Heirloom: Custom Tiny Homes on Wheels

Heirloom is a recent Oregon based company that specializes in manufacturing custom luxury homes on wheels, allowing you to make home at any place you park it. Each house is custom built with high quality materials and fixtures, every detail is discussed, planned and implemented in accordance to the clients needs. The base model package starts at $65,000, and includes granite countertops, stained cabinets, real-wood flooring, heater, stainless steel appliances, washer/dryer combo unit, plus painted interior and exterior. The luxury home on wheels has the capability to be plugged in to an external power source or completely run on battery, wind or solar power.

Via: hiconsumption

Let’s talk about clean energy and steps we’re taking to combat climate change. We’re making the government’s largest-ever investment in renewable energy, an investment aimed at doubling the generating capacity from wind power, solar energy, and other renewable sources over the next three years.

Across America, entrepreneurs are building wind turbines and solar panels and batteries for hybrid cars with the help of loan guarantees and tax credits, projects that are creating new jobs and new industries. These investments are good for our economy, they’re good for the environment, and they’re an important piece of President Obama’s plan to act on climate change.

Oh, and they’re also good for the grandkids I hope to have someday! (Hint, hint to my daughters if they read this.)

Researchers convert sunlight to electricity with over 40 percent efficiency

UNSW Australia’s solar researchers have converted over 40% of the sunlight hitting a solar system into electricity, the highest efficiency ever reported.

The record efficiency was achieved in outdoor tests in Sydney, before being independently confirmed by the National Renewable Energy Laboratory (NREL) at their outdoor test facility in the United States.

The work was funded by the Australian Renewable Energy Agency (ARENA) and supported by the Australia-US Institute for Advanced Photovoltaics (AUSIAPV).

"This is the highest efficiency ever reported for sunlight conversion into electricity," UNSW Scientia Professor and Director of the Advanced Centre for Advanced Photovoltaics (ACAP) Professor Martin Green said.

"We used commercial solar cells, but in a new way, so these efficiency improvements are readily accessible to the solar industry," added Dr Mark Keevers, the UNSW solar scientist who managed the project.

The 40% efficiency milestone is the latest in a long line of achievements by UNSW solar researchers spanning four decades. These include the first photovoltaic system to convert sunlight to electricity with over 20% efficiency in 1989, with the new result doubling this performance.

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Researchers set new multi-junction solar cell efficiency world record at 46%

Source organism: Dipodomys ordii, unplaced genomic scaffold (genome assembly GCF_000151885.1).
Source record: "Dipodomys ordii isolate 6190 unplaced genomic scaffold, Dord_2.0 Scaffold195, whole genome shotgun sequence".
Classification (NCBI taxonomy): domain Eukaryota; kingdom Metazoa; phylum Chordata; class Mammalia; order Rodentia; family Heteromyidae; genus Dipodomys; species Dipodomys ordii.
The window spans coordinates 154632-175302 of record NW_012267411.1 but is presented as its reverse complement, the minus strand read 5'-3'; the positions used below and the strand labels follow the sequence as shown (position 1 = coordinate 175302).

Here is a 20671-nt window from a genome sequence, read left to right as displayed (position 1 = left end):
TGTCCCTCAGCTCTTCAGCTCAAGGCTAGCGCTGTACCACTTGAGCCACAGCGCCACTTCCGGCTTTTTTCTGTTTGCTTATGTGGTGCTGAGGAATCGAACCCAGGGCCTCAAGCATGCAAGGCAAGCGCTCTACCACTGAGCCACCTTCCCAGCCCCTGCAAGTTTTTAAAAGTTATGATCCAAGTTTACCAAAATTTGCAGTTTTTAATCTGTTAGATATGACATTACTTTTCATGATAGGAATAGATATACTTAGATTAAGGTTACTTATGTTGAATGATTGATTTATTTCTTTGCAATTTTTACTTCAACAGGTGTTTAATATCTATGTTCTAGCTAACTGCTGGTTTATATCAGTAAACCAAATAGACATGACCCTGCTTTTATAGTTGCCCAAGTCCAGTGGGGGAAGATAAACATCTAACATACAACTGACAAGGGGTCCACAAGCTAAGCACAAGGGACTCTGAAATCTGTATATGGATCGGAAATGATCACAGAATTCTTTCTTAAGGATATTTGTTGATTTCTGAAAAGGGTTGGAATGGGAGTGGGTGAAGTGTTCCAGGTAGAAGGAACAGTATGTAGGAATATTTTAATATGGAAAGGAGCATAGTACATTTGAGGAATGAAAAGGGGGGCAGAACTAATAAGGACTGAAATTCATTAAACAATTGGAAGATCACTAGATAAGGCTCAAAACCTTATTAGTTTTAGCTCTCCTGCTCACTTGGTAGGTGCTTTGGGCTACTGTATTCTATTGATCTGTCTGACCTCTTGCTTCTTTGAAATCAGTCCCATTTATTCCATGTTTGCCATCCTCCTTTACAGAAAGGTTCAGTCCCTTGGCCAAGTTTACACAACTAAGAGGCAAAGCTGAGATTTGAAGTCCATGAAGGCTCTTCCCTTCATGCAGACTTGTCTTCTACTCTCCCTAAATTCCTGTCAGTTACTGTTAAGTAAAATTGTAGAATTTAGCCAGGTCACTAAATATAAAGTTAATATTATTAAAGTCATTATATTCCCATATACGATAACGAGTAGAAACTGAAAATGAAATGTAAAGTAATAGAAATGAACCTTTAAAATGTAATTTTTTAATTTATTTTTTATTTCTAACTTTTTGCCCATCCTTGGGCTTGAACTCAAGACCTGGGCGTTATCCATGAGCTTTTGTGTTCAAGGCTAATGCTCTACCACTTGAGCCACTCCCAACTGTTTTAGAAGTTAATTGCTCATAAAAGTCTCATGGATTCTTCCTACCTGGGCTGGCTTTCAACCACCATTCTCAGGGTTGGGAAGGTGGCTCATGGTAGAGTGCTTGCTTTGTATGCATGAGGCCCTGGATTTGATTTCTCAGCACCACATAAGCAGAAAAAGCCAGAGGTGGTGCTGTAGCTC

A new world record for the direct conversion of sunlight into electricity has been established. The multi-junction solar cell converts 46% of the solar light into electrical energy and was developed by Soitec and CEA-Leti, France, together with the Fraunhofer Institute for Solar Energy Systems ISE, Germany. Multi-junction cells are used in concentrator photovoltaic (CPV) systems to produce low-cost electricity in photovoltaic power plants, in regions with a large amount of direct solar radiation. It is the cooperation’s second world record within one year, after the one previously announced in September 2013, and clearly demonstrates the strong competitiveness of the European photovoltaic research and industry.

Multi-junction solar cells are based on a selection of III-V compound semiconductor materials. The world record cell is a four-junction cell, and each of its sub-cells converts precisely one quarter of the incoming photons in the wavelength range between 300 and 1750 nm into electricity.  When applied in concentrator PV, a very small cell is used with a Fresnel lens, which concentrates the sunlight onto the cell. The new record efficiency was measured at a concentration of 508 suns and has been confirmed by the Japanese AIST (National Institute of Advanced Industrial Science and Technology), one of the leading centers for independent verification of solar cell performance results under standard testing conditions.


Tommy Hilfiger Introduces Limited Edition Solar Panel Jackets

If there is one common issue across all of of our connected devices its battery life. With smartphones dying before we can make it home, smartwatches needing to be charged every night and smart glasses sometimes not making it past a couple hours, the need to access an outlet to charge your devices has never been more dire. Of course, finding a plug can be a challenge in itself. Tommy Hilfiger’s latest jacket aims to cure these woes by making the jacket a walking power source using solar power.

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IBM Teams With Swiss Startup For Solar ‘Sunflower’ | Forbes

When someone mentions solar technology, invariably we think of rows upon rows of rectangular panels. A system being developed by Switzerland’s Airlight Energy together with IBM IBM +0.1% Research rethinks the traditional shape, with intriguing environmental and efficiency implications.

Officially dubbed the High Concentration PhotoVoltaic Thermal (aka HCPVT) system, the technology is designed look like a 32-foot-high sunflower. The dish measures roughly 430 square feet, covered with 36 elliptic mirrors that concentrate sunlight into liquid-cooled receivers containing an array of PV chips. (It’s the same sort of cooling technology used in IBM supercomputers.) There’s an advanced tracking system that turns the dish throughout the day to optimize sunlight capture.